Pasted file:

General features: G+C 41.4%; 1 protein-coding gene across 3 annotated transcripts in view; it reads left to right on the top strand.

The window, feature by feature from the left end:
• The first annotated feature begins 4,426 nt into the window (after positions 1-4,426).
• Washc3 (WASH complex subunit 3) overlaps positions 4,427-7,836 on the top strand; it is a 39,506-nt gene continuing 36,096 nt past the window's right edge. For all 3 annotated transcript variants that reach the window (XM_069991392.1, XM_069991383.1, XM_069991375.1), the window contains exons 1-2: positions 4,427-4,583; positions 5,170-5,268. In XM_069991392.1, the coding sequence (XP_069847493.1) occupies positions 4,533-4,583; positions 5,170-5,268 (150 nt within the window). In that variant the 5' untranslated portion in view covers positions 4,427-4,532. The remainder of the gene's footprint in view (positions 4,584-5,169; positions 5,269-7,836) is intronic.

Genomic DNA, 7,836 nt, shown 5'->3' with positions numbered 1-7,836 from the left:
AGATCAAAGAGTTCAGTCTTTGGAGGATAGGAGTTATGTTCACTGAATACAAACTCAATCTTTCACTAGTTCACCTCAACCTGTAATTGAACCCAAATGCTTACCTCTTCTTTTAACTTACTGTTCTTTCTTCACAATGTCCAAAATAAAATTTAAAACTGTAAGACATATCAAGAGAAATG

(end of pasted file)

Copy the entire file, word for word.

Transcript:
General features: G+C 41.4%; 1 protein-coding gene across 3 annotated transcripts in view; it reads left to right on the top strand.

The window, feature by feature from the left end:
• The first annotated feature begins 4,426 nt into the window (after positions 1-4,426).
• Washc3 (WASH complex subunit 3) overlaps positions 4,427-7,836 on the top strand; it is a 39,506-nt gene continuing 36,096 nt past the window's right edge. For all 3 annotated transcript variants that reach the window (XM_069991392.1, XM_069991383.1, XM_069991375.1), the window contains exons 1-2: positions 4,427-4,583; positions 5,170-5,268. In XM_069991392.1, the coding sequence (XP_069847493.1) occupies positions 4,533-4,583; positions 5,170-5,268 (150 nt within the window). In that variant the 5' untranslated portion in view covers positions 4,427-4,532. The remainder of the gene's footprint in view (positions 4,584-5,169; positions 5,269-7,836) is intronic.

Genomic DNA, 7,836 nt, shown 5'->3' with positions numbered 1-7,836 from the left:
AGATCAAAGAGTTCAGTCTTTGGAGGATAGGAGTTATGTTCACTGAATACAAACTCAATCTTTCACTAGTTCACCTCAACCTGTAATTGAACCCAAATGCTTACCTCTTCTTTTAACTTACTGTTCTTTCTTCACAATGTCCAAAATAAAATTTAAAACTGTAAGACATATCAAGAGAAATG